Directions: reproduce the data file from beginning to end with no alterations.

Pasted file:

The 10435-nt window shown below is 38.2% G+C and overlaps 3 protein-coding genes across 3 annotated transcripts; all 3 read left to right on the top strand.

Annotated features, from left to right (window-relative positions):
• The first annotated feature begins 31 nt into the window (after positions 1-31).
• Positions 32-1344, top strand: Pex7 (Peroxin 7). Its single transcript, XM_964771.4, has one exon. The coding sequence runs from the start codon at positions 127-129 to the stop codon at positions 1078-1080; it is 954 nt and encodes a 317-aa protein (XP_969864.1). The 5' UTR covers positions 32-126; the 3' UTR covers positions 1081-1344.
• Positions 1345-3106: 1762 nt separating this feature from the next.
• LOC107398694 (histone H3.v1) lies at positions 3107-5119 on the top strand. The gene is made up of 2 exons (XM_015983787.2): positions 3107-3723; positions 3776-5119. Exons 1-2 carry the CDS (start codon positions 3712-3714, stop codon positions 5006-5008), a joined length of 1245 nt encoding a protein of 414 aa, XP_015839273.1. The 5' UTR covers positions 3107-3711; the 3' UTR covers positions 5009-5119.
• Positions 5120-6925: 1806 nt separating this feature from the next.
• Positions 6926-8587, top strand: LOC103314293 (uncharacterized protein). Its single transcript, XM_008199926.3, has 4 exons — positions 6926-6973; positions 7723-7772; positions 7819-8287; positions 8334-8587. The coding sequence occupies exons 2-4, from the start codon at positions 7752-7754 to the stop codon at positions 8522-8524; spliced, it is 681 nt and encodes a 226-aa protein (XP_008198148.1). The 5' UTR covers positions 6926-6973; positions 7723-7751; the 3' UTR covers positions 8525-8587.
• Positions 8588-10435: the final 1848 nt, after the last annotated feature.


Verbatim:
The 10435-nt window shown below is 38.2% G+C and overlaps 3 protein-coding genes across 3 annotated transcripts; all 3 read left to right on the top strand.

Annotated features, from left to right (window-relative positions):
• The first annotated feature begins 31 nt into the window (after positions 1-31).
• Positions 32-1344, top strand: Pex7 (Peroxin 7). Its single transcript, XM_964771.4, has one exon. The coding sequence runs from the start codon at positions 127-129 to the stop codon at positions 1078-1080; it is 954 nt and encodes a 317-aa protein (XP_969864.1). The 5' UTR covers positions 32-126; the 3' UTR covers positions 1081-1344.
• Positions 1345-3106: 1762 nt separating this feature from the next.
• LOC107398694 (histone H3.v1) lies at positions 3107-5119 on the top strand. The gene is made up of 2 exons (XM_015983787.2): positions 3107-3723; positions 3776-5119. Exons 1-2 carry the CDS (start codon positions 3712-3714, stop codon positions 5006-5008), a joined length of 1245 nt encoding a protein of 414 aa, XP_015839273.1. The 5' UTR covers positions 3107-3711; the 3' UTR covers positions 5009-5119.
• Positions 5120-6925: 1806 nt separating this feature from the next.
• Positions 6926-8587, top strand: LOC103314293 (uncharacterized protein). Its single transcript, XM_008199926.3, has 4 exons — positions 6926-6973; positions 7723-7772; positions 7819-8287; positions 8334-8587. The coding sequence occupies exons 2-4, from the start codon at positions 7752-7754 to the stop codon at positions 8522-8524; spliced, it is 681 nt and encodes a 226-aa protein (XP_008198148.1). The 5' UTR covers positions 6926-6973; positions 7723-7751; the 3' UTR covers positions 8525-8587.
• Positions 8588-10435: the final 1848 nt, after the last annotated feature.